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Tuesday, 31.05.2016, 17:14
Estonian companies to buy expensive NordPool electricity from April
The opening of the market will affect companies consuming more than 2 GWh per year and will involve 35% of the electricity market.
“No big company will start waiting to see how the exchange would operate to then conclude a contract. The electricity contracts will be concluded earlier and that means that it will be concluded with no one else but Eesti Energia. Thus there is a big danger to conclude an unfavourable contract,” said representative of large electricity consumers union, finance manager of Viru Keemiagrupp (VKG) Ahti Puur.
“The question emerges, where the consumers would be pushed from April 1? No one has understood who are those competitors who offer electricity at that market,” said Puur.
Puur said that by the time the market is opened, all rules should be set, but now, large consumers are pushed into the open market the same minute the electricity exchange is opened.
Still, Puur does not oppose free market. “Everyone has understood that the free market must come. It is also clear for everyone that the price of electricity would increase in connection with the free market. But they don’t take into consideration that pushing free consumers by force to the market should take place when the market operates to some extent.”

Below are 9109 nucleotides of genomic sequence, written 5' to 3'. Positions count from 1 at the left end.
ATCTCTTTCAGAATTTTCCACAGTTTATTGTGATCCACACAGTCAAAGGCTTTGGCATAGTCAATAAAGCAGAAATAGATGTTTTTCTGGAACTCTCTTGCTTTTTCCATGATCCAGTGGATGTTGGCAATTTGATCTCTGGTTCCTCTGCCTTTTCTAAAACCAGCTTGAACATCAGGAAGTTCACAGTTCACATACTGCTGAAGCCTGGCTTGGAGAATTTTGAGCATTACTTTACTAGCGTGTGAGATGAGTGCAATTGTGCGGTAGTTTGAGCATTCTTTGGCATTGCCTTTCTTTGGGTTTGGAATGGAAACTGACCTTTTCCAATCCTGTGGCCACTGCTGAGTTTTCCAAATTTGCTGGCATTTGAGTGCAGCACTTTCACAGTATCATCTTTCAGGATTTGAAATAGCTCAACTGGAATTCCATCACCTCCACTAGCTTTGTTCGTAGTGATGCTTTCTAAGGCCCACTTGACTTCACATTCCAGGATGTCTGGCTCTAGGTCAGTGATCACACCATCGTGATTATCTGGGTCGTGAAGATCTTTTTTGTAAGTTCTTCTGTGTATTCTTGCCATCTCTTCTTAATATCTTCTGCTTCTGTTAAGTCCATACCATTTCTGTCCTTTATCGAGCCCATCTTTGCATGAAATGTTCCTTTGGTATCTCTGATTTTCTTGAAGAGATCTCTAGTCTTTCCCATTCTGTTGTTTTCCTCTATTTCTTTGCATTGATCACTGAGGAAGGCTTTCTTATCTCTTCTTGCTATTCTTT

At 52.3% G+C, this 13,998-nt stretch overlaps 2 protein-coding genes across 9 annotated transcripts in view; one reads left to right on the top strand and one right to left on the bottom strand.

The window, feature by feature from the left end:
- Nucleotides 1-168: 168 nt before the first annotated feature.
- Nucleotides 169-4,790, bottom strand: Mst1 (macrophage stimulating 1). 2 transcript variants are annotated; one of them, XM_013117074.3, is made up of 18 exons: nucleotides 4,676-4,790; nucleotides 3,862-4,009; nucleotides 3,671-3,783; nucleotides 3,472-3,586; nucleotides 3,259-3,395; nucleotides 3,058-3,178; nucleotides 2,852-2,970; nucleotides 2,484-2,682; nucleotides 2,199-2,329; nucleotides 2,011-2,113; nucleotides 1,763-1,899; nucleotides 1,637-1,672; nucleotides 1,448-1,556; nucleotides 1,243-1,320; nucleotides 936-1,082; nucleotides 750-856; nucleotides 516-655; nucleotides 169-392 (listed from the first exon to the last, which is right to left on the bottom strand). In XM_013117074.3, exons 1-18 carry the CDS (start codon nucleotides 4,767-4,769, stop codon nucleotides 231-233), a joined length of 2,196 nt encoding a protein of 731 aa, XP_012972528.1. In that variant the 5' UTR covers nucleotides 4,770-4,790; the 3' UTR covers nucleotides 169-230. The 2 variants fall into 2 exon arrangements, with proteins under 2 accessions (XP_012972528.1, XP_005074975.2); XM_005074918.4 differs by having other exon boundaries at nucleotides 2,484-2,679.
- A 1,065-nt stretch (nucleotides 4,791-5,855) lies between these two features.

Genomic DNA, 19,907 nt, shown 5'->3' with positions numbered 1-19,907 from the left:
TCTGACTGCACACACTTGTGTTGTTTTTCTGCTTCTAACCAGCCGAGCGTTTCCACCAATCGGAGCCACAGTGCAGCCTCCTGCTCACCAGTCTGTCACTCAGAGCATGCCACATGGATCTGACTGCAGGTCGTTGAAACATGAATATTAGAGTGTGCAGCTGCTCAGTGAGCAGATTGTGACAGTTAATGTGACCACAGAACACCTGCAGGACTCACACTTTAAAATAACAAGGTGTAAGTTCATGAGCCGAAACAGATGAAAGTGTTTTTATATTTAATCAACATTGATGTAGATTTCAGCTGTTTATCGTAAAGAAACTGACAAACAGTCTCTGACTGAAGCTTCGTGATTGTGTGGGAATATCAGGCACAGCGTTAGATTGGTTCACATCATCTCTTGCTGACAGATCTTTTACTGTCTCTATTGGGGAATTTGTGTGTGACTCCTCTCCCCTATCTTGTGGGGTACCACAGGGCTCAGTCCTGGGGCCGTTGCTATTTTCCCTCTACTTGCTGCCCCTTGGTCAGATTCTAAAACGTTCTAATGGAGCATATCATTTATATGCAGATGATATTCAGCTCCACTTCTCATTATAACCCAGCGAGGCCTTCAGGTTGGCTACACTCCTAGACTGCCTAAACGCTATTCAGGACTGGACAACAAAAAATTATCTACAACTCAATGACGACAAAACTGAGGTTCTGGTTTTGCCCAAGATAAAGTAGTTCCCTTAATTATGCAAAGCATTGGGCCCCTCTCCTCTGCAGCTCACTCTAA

Puur says that the exchange could start on April 1, 2010 like planned but companies could have a 9-month transition period and start buying electricity on January 1, 2011. The corresponding proposal was rejected by the economy and communications ministry.
Puur said that opening the market from April 1, 2010 is also unsuitable since the economy should start recuperating next year. “Opening the market will bring a 40-50% price increase, this is yet another blow to entrepreneurs,” he said.
Over the past year, prices at the Scandinavian electricity market have considerably fallen and are around 10% higher than the regulated price of Narva Power Plants, said Estonian economy and communications ministry deputy chancellor Einari Kisel.
He said that the potential volatility that local companies haven’t had experienced will be a big question mark and the activities of sellers via the exchange will certainly cause confusion.
Kisel refuted claims that opening the market is a goldmine for Eesti Energia. He said that in addition to the abovementioned price fall at the Scandinavian market, there is a possibility that Russian electricity could be sold at the exchange and thus the price pressure of competitors should keep activities of Eesti Energia also under control.